Cell Biology


Protocols in Current Issue
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0 Q&A 3705 Views Oct 5, 2019
The elucidation of the molecular mechanisms of long-term synaptic plasticity has been hindered by both the compensation that can occur after chronic loss of the core plasticity molecules and by ex vivo conditions that may not reproduce in vivo plasticity. Here we describe a novel method to rapidly suppress gene expression by antisense oligodeoxynucleotides (ODNs) applied to rodent brain slices in an “Oslo-type” interface chamber. The method has three advantageous features: 1) rapid blockade of new synthesis of the targeted proteins that avoids genetic compensation, 2) efficient oxygenation of the brain slice, which is critical for reproducing in vivo conditions of long-term synaptic plasticity, and 3) a recirculation system that uses only small volumes of bath solution (< 5 ml), reducing the amount of reagents required for long-term experiments lasting many hours. The method employs a custom-made recirculation system involving piezoelectric micropumps and was first used for the acute translational blockade of protein kinase Mζ (PKMζ) synthesis during long-term potentiation (LTP) by Tsokas et al., 2016. In that study, applying antisense-ODN rapidly prevents the synthesis of PKMζ and blocks late-LTP without inducing the compensation by other protein kinase C (PKC) isoforms that occurs in PKCζ/PKMζ knockout mice. In addition, we show that in a low-oxygenation submersion-type chamber, applications of the atypical PKC inhibitor, zeta inhibitory peptide (ZIP) can result in unstable baseline synaptic transmission, but in the high-oxygenation, "Oslo-type" interface electrophysiology chamber, the drug reverses late-LTP without affecting baseline synaptic transmission. This comparison reveals that the interface chamber, but not the submersion chamber, reproduces the effects of ZIP in vivo. Therefore, the protocol combines the ability to acutely block new synthesis of specific proteins for the study of long-term synaptic plasticity, while maintaining properties of synaptic transmission that reproduce in vivo conditions relevant for long-term memory.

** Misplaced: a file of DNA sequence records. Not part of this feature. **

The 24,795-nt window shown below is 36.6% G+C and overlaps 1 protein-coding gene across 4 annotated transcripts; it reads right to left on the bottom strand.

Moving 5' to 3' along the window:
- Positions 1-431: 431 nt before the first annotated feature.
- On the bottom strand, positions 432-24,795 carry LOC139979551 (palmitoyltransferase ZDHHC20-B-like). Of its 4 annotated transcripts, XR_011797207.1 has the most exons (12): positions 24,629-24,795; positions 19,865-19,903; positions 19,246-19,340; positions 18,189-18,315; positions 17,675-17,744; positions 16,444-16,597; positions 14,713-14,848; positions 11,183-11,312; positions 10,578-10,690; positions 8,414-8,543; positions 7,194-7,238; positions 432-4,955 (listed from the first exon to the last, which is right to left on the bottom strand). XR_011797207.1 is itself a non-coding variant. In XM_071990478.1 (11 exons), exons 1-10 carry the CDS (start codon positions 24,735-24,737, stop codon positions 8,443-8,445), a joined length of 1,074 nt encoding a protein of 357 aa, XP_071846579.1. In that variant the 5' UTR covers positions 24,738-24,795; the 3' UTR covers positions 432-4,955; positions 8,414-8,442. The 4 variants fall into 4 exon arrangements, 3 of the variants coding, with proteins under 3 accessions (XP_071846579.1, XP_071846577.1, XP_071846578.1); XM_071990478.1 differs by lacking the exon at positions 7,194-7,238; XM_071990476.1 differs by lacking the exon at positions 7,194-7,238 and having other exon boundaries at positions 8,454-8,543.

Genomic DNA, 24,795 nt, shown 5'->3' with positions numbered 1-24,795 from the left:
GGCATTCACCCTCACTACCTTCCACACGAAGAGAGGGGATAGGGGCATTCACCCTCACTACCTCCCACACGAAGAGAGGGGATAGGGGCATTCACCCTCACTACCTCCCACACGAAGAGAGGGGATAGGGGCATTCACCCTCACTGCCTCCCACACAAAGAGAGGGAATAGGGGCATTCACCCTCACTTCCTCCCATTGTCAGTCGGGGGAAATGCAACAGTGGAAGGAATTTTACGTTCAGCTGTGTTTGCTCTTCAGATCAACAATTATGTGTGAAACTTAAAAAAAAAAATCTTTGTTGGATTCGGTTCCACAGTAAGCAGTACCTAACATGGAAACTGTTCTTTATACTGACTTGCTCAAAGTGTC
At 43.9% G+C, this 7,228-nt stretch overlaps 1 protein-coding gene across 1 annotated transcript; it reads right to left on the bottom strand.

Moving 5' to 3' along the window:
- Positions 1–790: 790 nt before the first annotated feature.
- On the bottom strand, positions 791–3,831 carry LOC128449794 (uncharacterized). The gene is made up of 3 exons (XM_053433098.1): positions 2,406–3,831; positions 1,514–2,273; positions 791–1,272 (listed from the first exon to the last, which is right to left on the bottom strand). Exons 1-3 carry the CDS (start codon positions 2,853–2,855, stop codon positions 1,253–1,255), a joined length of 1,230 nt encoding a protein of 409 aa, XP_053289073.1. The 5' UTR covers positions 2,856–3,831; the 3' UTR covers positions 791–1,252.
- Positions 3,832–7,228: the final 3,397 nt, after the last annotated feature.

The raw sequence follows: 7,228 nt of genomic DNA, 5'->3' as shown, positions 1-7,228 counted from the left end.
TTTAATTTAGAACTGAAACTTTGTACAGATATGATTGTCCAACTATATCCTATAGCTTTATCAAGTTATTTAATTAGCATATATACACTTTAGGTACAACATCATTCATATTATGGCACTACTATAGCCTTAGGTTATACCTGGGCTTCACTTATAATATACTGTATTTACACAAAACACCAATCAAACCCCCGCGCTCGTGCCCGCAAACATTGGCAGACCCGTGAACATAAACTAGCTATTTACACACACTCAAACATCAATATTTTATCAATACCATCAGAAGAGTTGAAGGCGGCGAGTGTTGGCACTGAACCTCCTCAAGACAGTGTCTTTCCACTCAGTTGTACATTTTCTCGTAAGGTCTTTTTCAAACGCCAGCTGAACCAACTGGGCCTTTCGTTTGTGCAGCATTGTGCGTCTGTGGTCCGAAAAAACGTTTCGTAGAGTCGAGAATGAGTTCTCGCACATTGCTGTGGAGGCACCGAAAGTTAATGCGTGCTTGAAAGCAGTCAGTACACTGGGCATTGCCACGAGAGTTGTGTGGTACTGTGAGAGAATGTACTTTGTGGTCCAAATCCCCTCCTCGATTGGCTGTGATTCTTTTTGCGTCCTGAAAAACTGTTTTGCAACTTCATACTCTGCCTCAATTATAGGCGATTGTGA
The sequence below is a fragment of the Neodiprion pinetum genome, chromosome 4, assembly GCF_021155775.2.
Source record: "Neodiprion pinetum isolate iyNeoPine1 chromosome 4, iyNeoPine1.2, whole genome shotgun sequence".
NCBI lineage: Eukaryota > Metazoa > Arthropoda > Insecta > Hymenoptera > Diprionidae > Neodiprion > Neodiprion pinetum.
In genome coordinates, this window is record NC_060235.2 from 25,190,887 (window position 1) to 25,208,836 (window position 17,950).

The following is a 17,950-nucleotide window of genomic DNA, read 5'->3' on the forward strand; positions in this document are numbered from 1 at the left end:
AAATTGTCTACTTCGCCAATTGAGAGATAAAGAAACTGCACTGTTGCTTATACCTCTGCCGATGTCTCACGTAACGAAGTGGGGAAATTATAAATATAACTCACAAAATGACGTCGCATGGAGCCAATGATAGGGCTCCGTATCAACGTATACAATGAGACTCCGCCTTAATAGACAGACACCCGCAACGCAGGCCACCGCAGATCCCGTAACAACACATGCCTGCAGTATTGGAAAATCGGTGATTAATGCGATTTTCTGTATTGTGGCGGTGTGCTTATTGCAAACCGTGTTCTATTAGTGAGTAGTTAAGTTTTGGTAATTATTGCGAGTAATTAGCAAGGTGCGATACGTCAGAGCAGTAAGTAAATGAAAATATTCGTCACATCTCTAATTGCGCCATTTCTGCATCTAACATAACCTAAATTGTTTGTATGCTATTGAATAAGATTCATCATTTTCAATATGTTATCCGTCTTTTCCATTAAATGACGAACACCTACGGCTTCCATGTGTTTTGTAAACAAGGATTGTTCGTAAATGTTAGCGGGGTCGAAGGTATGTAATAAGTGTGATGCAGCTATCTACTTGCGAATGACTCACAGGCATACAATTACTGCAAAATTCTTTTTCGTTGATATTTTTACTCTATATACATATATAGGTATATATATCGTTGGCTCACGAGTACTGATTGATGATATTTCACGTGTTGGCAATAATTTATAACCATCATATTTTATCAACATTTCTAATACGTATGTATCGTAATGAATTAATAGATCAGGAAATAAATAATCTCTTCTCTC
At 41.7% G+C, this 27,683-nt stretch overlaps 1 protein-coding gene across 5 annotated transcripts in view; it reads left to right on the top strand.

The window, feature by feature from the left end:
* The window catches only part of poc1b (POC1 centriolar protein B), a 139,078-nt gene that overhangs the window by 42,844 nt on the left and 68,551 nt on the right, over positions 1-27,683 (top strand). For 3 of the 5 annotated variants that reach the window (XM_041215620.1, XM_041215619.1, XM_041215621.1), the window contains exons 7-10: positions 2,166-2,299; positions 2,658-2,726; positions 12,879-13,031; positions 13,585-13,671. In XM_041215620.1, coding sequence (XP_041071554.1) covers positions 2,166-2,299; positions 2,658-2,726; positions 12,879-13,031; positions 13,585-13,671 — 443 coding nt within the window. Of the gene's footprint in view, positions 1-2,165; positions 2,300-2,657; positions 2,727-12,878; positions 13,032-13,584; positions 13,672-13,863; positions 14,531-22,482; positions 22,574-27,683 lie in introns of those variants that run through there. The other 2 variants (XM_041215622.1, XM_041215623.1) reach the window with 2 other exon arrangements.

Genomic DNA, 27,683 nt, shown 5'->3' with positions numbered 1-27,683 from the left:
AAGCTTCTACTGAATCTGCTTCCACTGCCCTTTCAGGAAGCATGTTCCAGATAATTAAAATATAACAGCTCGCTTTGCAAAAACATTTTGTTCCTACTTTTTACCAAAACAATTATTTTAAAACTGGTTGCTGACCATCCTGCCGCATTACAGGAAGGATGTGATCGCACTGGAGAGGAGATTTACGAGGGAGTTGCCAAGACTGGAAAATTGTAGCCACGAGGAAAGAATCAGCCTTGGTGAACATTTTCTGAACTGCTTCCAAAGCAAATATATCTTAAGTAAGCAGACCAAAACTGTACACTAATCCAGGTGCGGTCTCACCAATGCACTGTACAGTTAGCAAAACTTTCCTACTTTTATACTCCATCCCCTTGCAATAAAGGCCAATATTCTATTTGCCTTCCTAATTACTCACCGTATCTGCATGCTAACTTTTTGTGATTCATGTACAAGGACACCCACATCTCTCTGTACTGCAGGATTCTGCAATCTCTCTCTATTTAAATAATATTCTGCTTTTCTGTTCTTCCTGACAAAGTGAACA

0 Q&A 7140 Views Feb 5, 2018
We described a simple method for microinjecting DNA/RNA/Protein solutions into medaka eggs under an upright microscope. Medaka is an excellent vertebrate model for reverse genetics, because of its daily spawning, short generation time, and egg transparency. These features enable us to efficiently perform functional genomic analyses of transgenic or genome edited fish. This protocol contains the initial steps necessary to create various types of genetically modified fish.

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